Foster described feeling keenly the loss of solidarity with fellow Marines, and missing the sense of joy, amusement and close personal connection that could be formed even in the throes of a difficult experience.

“That’s why I think it’s really good for student veterans to participate in something, whether it’s an organization about student veterans or intramurals,” Foster said.

He found his new sense of belonging and purpose in his on-campus job supplying resources to surrounding public schools. His growing involvement in his campus community also sparked his interest in higher education administration.

“There’s a lot of progress that happens between when somebody first sets foot on campus and when they cross the stage, and I wanted to be a part of that,” Foster said. “My master’s degree has helped me say some things about what happens in between, but it’s still magic, and I just wanted to be at the magic show.”

“There’s a lot of progress that happens between when somebody first sets foot on campus and when they cross the stage, and I wanted to be a part of that,” Foster said. “My master’s degree has helped me say some things about what happens in between, but it’s still magic, and I just wanted to be at the magic show.”

He described the College as the perfect place to pursue a master’s focused on the student veteran experience because of the abundance of military installations in the area and the long history of student veterans at the College. His master’s project discussed the implications of World War II at the College.

“What William and Mary gave me was an environment of interest in the student veteran population, and access to relevant research about it,” Foster said.

Foster’s research was serendipitously happening concurrently with the mobilization of student veterans at the College in 2014 and 2015 for an office like the one Foster now heads.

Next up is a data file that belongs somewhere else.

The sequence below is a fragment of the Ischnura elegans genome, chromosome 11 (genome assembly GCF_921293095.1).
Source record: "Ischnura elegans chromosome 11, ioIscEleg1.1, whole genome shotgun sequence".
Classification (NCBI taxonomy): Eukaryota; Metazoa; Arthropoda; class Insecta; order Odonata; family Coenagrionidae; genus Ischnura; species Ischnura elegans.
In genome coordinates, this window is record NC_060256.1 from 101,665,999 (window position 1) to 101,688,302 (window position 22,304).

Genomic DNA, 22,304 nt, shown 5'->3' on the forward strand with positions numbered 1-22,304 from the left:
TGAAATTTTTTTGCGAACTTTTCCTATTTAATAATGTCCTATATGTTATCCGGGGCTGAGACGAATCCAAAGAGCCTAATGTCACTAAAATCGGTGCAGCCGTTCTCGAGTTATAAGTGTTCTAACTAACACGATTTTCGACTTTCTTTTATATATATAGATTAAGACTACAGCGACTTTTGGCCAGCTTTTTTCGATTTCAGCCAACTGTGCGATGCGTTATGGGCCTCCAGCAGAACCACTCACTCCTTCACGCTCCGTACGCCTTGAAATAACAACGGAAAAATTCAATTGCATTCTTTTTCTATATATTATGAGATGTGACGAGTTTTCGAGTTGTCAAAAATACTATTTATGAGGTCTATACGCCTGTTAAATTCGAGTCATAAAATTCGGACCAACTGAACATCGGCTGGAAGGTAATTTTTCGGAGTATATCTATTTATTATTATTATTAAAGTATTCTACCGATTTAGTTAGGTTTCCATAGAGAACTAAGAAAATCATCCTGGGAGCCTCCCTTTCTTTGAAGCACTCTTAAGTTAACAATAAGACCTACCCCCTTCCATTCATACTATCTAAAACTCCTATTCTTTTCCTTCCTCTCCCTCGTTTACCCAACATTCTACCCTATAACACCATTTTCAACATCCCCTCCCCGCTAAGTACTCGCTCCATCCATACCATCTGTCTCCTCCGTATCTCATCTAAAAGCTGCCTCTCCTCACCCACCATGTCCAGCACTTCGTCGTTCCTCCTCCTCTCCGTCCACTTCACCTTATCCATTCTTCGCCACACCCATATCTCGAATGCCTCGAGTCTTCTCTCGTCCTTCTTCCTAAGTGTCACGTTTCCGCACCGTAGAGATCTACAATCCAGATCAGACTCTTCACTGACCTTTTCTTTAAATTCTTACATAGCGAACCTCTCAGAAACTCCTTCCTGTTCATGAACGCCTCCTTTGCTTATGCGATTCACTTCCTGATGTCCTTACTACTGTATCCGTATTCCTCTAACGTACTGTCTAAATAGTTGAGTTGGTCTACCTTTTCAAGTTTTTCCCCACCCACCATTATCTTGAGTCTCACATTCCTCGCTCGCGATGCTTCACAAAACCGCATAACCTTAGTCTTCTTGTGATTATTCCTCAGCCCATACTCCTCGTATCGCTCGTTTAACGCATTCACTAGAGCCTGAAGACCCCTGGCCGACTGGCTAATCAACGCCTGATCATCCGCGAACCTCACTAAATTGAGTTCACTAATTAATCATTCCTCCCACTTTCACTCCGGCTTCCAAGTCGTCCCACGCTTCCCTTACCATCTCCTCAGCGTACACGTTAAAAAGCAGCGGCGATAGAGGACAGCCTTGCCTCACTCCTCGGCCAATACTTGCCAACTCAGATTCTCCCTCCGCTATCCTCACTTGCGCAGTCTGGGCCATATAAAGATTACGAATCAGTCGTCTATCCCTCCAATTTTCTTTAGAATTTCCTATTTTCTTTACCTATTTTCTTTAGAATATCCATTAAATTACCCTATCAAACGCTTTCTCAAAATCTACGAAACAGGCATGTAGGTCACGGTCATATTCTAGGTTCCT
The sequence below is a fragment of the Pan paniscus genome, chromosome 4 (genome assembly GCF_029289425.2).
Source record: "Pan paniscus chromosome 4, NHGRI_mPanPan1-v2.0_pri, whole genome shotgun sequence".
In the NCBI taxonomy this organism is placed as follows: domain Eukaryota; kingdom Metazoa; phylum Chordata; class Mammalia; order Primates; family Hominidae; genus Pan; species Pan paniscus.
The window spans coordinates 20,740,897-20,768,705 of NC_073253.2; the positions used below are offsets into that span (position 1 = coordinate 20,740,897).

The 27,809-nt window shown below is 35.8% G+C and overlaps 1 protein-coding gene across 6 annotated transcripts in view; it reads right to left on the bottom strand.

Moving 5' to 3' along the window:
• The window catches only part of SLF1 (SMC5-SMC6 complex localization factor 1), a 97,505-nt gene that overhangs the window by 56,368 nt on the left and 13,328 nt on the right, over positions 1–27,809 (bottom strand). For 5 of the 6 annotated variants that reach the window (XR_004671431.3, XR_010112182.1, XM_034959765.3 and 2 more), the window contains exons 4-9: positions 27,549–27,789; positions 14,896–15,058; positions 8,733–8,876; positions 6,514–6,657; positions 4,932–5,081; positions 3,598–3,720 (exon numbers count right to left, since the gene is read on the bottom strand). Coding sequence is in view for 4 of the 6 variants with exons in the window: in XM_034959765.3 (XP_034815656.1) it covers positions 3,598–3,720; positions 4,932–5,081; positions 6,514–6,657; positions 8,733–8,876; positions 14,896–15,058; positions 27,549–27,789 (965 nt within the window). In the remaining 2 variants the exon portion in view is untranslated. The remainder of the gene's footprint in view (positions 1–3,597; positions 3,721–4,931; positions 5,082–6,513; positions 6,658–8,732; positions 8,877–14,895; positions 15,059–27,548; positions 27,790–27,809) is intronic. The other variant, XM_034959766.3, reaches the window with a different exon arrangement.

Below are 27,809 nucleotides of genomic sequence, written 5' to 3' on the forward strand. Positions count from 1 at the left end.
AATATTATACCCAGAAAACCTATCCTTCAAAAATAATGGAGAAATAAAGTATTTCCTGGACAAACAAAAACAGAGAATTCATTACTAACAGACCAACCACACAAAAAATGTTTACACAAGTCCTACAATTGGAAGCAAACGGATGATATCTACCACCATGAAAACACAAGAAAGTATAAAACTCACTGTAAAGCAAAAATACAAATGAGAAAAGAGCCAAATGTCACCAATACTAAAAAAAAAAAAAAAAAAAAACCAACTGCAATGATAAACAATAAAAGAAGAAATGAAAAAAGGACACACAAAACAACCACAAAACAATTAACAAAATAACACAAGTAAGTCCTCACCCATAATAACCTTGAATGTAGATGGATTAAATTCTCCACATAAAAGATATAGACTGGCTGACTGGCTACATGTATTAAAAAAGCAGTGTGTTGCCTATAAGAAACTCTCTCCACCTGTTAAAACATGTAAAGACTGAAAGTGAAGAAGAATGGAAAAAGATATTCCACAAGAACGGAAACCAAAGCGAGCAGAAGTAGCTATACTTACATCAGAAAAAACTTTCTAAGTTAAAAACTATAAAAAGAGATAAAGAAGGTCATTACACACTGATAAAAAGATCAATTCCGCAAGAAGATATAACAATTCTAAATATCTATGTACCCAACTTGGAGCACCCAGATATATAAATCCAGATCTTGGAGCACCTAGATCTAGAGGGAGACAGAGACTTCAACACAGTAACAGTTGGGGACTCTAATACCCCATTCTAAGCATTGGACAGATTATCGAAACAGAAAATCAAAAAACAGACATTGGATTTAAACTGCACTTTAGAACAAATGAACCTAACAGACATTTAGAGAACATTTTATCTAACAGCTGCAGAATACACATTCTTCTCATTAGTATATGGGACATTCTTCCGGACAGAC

“They knew that veterans were having a different experience,” Foster said.

Student veterans are often older; they might have spouses or families requiring them to live off campus, and they might have disabilities that require certain accommodations. Gaining access to the necessary resources was difficult, Foster noted, in part because student veterans did not know where to look, and because veterans tend to seek help at lower rates than civilians.

“There is a reluctance to show any weakness,” Foster said. “Veterans seek help at a lower rate, and male veterans seek help at an even lower rate. Veterans from certain MOSs or certain branches are even less likely. It’s a shame, and it’s getting better, but it was absolutely discouraged in the military for a long, long time, and that is hard to change.”

In 2018, College President Katherine Rowe approved the creation of the Office of Student Veteran Engagement.

Foster and student veterans meet with Chancellor Gates COURTESY IMAGE / CHARLIE FOSTER

“We knew we needed an office to serve as a one-stop shop, so that some full-time person could be contacted, so that the phone could ring, or could go around and do presentations, or for the students to walk in and say, ‘Here’s my problem,’” Foster said. “Making sure that student veterans know that I’m here, and everything that they say or think is relevant. Just because it doesn’t affect the entire group does not mean that they should keep it to themselves. I want to hear their feedback — it’s all relevant.”

Beyond simply managing challenges as they arise, Foster’s office and the student veterans themselves are proactively advocating for recognition of their experiences at the institutional level, recently in terms of COLL 300 credit, which awards college credit for studying abroad. Foster said that faculty and administration are increasingly willing to recognize these experiences.

“Student veterans have done ‘study abroad’ on steroids,” Foster said.

“Student veterans have done ‘study abroad’ on steroids,” Foster said.

In terms of connecting to student veterans as a traditional student at the College, Foster recommends asking for a veteran’s story.

“They have great insight; they have done impressive things that would be anybody else’s greatest adventure, and they will list it in just kind of an off-handed way.” Foster said. “And you’ll say ‘Back up. Tell me more about that!’ We’ve got military installations all around us, and I think that’s exciting. I hope that William and Mary students feel like they are part of the military community, and I hope the military community feels like it’s part of the Tribe.”